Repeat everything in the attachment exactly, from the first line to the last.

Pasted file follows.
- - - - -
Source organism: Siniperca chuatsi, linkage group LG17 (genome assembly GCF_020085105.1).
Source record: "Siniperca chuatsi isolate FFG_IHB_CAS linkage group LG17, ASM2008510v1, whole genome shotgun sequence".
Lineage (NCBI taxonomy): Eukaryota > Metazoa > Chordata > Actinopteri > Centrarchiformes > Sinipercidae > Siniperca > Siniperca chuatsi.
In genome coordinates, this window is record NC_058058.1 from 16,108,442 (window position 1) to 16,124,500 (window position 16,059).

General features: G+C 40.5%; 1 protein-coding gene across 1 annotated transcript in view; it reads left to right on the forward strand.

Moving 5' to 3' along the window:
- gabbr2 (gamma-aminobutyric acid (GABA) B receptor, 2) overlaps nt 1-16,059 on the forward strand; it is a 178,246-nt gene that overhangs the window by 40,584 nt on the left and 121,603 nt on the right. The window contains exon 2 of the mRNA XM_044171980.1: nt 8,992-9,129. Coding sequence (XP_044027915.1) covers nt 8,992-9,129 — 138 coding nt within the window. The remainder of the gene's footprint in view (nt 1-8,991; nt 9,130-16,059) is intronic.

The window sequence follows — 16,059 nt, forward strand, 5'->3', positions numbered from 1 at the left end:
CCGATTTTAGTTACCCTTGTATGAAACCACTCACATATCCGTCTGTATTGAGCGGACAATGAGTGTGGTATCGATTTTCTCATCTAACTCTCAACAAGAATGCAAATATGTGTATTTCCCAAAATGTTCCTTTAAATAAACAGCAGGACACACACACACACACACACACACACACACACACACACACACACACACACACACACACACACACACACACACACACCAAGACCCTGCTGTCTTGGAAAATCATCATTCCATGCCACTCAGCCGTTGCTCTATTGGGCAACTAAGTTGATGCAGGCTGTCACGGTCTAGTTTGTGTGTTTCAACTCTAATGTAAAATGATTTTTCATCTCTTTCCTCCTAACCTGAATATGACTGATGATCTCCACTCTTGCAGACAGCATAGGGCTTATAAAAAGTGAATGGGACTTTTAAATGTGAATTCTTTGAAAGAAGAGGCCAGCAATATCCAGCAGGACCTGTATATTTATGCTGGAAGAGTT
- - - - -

Source organism: Siniperca chuatsi, linkage group LG17 (genome assembly GCF_020085105.1).
Source record: "Siniperca chuatsi isolate FFG_IHB_CAS linkage group LG17, ASM2008510v1, whole genome shotgun sequence".
Lineage (NCBI taxonomy): Eukaryota > Metazoa > Chordata > Actinopteri > Centrarchiformes > Sinipercidae > Siniperca > Siniperca chuatsi.
In genome coordinates, this window is record NC_058058.1 from 16,108,442 (window position 1) to 16,124,500 (window position 16,059).

General features: G+C 40.5%; 1 protein-coding gene across 1 annotated transcript in view; it reads left to right on the forward strand.

Moving 5' to 3' along the window:
- gabbr2 (gamma-aminobutyric acid (GABA) B receptor, 2) overlaps nt 1-16,059 on the forward strand; it is a 178,246-nt gene that overhangs the window by 40,584 nt on the left and 121,603 nt on the right. The window contains exon 2 of the mRNA XM_044171980.1: nt 8,992-9,129. Coding sequence (XP_044027915.1) covers nt 8,992-9,129 — 138 coding nt within the window. The remainder of the gene's footprint in view (nt 1-8,991; nt 9,130-16,059) is intronic.

The window sequence follows — 16,059 nt, forward strand, 5'->3', positions numbered from 1 at the left end:
CCGATTTTAGTTACCCTTGTATGAAACCACTCACATATCCGTCTGTATTGAGCGGACAATGAGTGTGGTATCGATTTTCTCATCTAACTCTCAACAAGAATGCAAATATGTGTATTTCCCAAAATGTTCCTTTAAATAAACAGCAGGACACACACACACACACACACACACACACACACACACACACACACACACACACACACACACACACACACACACACACCAAGACCCTGCTGTCTTGGAAAATCATCATTCCATGCCACTCAGCCGTTGCTCTATTGGGCAACTAAGTTGATGCAGGCTGTCACGGTCTAGTTTGTGTGTTTCAACTCTAATGTAAAATGATTTTTCATCTCTTTCCTCCTAACCTGAATATGACTGATGATCTCCACTCTTGCAGACAGCATAGGGCTTATAAAAAGTGAATGGGACTTTTAAATGTGAATTCTTTGAAAGAAGAGGCCAGCAATATCCAGCAGGACCTGTATATTTATGCTGGAAGAGTT